One more Swedish region rolls out tighter coronavirus guidelines

One more Swedish region rolls out tighter coronavirus guidelines
An ice hockey arena in Gävle, which is now subject to stricter coronavirus measures. Photo: Fredrik Sandberg/TT
Another Swedish region has tightened its local coronavirus measures to curb the spread of new variants of the virus, including stepping up its face mask recommendations.

“The situation is worrying and it is of the utmost importance to avoid a continued increase in the spread of infection and an increased burden on healthcare,” read a statement by regional authorities in Gävleborg, in central Sweden, on Monday.

The region on Saturday confirmed Sweden's first cases of the P.1 variant of the virus (which was first discovered in Brazil), but its warning on Monday focused mostly on the B.1.1.7 mutation (first discovered in the UK) which it said was spreading rapidly.

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“The proportion of mutated virus variants has increased in the past four weeks and was about 42.8 percent in week seven [the week ending February 21st],” it said.

Under new regional recommendations, which come into effect on Tuesday, the region advises everyone to “use disposable face masks in situations where close contact, for longer periods of time in indoor environments, cannot be avoided”. That includes, for example, workplaces and at all times on public transport.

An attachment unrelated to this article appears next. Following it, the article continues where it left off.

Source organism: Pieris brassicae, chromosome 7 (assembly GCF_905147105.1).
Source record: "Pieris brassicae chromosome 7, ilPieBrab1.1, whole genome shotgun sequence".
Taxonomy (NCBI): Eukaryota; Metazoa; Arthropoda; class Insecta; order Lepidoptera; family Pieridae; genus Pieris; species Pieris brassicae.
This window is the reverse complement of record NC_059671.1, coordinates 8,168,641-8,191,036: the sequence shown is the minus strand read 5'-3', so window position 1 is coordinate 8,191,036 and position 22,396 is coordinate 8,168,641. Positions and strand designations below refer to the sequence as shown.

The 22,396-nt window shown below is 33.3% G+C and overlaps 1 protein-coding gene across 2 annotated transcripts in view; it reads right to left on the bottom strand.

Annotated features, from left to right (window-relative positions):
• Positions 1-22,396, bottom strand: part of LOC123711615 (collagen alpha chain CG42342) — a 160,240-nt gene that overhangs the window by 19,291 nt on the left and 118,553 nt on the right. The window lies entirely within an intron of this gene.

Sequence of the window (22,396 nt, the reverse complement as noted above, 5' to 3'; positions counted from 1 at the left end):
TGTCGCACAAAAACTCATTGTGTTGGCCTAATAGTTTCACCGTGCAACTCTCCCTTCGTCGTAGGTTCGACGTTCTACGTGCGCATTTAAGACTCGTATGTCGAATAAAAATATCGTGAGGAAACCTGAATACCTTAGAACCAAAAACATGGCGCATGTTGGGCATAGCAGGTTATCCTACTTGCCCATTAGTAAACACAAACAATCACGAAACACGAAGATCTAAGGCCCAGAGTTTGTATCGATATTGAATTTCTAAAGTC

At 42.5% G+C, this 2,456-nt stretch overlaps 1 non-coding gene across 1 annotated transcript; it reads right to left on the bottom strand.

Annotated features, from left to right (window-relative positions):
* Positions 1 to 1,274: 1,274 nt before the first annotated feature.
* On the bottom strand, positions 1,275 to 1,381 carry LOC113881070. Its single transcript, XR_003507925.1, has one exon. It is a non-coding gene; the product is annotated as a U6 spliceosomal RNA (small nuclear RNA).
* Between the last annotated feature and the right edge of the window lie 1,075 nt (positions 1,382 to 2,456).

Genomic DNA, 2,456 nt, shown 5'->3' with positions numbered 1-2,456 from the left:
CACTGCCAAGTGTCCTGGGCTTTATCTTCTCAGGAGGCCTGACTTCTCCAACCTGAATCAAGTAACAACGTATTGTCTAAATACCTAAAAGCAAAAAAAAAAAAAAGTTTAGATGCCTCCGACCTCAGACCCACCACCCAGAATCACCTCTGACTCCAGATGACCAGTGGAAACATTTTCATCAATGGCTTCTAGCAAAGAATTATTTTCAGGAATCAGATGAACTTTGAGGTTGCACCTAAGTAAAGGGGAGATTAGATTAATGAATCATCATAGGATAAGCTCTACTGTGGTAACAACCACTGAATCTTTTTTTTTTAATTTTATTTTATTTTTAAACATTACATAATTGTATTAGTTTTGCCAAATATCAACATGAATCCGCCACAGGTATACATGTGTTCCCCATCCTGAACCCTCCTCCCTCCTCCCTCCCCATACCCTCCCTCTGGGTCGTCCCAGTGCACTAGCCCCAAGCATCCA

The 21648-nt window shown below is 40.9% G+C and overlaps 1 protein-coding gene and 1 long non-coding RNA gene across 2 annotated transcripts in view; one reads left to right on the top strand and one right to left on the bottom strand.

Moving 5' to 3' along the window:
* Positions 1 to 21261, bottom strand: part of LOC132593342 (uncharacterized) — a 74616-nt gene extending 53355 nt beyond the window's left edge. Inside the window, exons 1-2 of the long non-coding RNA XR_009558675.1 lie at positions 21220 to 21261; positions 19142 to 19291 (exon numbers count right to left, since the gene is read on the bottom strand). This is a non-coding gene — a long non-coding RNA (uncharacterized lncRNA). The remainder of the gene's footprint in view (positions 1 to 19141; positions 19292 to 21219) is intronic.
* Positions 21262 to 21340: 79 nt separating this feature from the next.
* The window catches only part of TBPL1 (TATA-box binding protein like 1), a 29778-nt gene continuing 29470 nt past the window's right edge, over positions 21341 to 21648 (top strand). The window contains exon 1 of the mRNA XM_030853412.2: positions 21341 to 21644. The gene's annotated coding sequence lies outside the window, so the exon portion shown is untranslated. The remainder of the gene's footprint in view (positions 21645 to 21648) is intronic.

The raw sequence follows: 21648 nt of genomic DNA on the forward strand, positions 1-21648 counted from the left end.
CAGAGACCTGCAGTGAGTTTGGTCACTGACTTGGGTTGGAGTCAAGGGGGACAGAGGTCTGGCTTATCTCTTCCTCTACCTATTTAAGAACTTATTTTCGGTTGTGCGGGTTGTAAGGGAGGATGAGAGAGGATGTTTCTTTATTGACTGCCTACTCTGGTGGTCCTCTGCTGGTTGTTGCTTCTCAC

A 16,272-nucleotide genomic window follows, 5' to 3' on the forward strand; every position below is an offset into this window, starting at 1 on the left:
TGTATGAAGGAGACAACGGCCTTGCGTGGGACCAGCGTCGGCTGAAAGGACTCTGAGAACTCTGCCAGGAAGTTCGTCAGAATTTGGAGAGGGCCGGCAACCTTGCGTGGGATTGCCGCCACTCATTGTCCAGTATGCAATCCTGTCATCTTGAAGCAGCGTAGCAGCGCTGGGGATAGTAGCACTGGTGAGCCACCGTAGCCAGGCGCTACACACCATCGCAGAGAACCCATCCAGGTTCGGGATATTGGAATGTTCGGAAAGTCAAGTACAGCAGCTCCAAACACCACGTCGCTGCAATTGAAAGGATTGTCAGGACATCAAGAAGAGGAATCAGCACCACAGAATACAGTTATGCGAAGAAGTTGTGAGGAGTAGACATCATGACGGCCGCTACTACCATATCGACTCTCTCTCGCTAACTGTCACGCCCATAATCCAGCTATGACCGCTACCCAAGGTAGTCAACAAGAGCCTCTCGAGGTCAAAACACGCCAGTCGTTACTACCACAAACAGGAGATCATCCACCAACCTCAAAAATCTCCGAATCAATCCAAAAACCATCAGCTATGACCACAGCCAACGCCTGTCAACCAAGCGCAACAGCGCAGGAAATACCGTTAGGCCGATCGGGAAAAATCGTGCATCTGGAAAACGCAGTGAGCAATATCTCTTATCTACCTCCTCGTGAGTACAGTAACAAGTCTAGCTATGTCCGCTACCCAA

The region said it would contact workplaces where there are large outbreaks of coronavirus and advise people who work there to avoid public spaces and minimise their contact with other people, unless they have already had Covid-19 in the past six months. The new guidelines apply until March 10th.

These regional recommendations are stricter than Sweden's national guidelines, which only advise public transport users to wear masks from 7-9am and 4-6pm on weekdays. The Västra Götaland region last week also stepped up its own local recommendations, including extending its face mask guidelines to all hours of the day. Västerbotten also brought in local recommendations in February, urging people to avoid all non-essential travel.

Like elsewhere in Sweden, residents in these regions are urged to limit the number of people they socialise with, avoid crowded places and work from home if they can.


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